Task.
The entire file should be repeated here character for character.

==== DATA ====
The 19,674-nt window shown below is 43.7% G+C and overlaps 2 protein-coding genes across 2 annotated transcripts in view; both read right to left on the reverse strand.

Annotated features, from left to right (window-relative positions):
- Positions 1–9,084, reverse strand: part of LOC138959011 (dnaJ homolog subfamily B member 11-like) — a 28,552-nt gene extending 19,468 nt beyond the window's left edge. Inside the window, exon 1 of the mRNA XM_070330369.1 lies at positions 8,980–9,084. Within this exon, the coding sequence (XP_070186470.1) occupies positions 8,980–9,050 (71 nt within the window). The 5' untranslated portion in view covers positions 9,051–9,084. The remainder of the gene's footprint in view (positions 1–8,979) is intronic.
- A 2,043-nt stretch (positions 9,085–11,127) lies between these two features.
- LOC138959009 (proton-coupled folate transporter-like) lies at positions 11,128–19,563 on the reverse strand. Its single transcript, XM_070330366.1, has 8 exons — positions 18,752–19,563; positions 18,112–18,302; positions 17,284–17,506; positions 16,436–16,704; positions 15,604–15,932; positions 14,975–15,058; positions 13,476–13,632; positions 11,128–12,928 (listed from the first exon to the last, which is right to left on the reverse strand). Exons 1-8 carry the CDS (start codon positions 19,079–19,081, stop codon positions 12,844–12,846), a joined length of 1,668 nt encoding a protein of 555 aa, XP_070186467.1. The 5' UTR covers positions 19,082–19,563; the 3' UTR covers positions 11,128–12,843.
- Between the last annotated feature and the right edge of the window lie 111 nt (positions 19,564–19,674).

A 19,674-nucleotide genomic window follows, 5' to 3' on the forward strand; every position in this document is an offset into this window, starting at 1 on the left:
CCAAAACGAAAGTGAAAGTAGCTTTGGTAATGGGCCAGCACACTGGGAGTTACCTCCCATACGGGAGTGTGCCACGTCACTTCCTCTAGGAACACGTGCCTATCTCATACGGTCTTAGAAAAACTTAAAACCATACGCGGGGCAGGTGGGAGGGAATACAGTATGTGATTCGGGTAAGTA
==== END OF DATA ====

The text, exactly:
The 19,674-nt window shown below is 43.7% G+C and overlaps 2 protein-coding genes across 2 annotated transcripts in view; both read right to left on the reverse strand.

Annotated features, from left to right (window-relative positions):
- Positions 1–9,084, reverse strand: part of LOC138959011 (dnaJ homolog subfamily B member 11-like) — a 28,552-nt gene extending 19,468 nt beyond the window's left edge. Inside the window, exon 1 of the mRNA XM_070330369.1 lies at positions 8,980–9,084. Within this exon, the coding sequence (XP_070186470.1) occupies positions 8,980–9,050 (71 nt within the window). The 5' untranslated portion in view covers positions 9,051–9,084. The remainder of the gene's footprint in view (positions 1–8,979) is intronic.
- A 2,043-nt stretch (positions 9,085–11,127) lies between these two features.
- LOC138959009 (proton-coupled folate transporter-like) lies at positions 11,128–19,563 on the reverse strand. Its single transcript, XM_070330366.1, has 8 exons — positions 18,752–19,563; positions 18,112–18,302; positions 17,284–17,506; positions 16,436–16,704; positions 15,604–15,932; positions 14,975–15,058; positions 13,476–13,632; positions 11,128–12,928 (listed from the first exon to the last, which is right to left on the reverse strand). Exons 1-8 carry the CDS (start codon positions 19,079–19,081, stop codon positions 12,844–12,846), a joined length of 1,668 nt encoding a protein of 555 aa, XP_070186467.1. The 5' UTR covers positions 19,082–19,563; the 3' UTR covers positions 11,128–12,843.
- Between the last annotated feature and the right edge of the window lie 111 nt (positions 19,564–19,674).

A 19,674-nucleotide genomic window follows, 5' to 3' on the forward strand; every position in this document is an offset into this window, starting at 1 on the left:
CCAAAACGAAAGTGAAAGTAGCTTTGGTAATGGGCCAGCACACTGGGAGTTACCTCCCATACGGGAGTGTGCCACGTCACTTCCTCTAGGAACACGTGCCTATCTCATACGGTCTTAGAAAAACTTAAAACCATACGCGGGGCAGGTGGGAGGGAATACAGTATGTGATTCGGGTAAGTA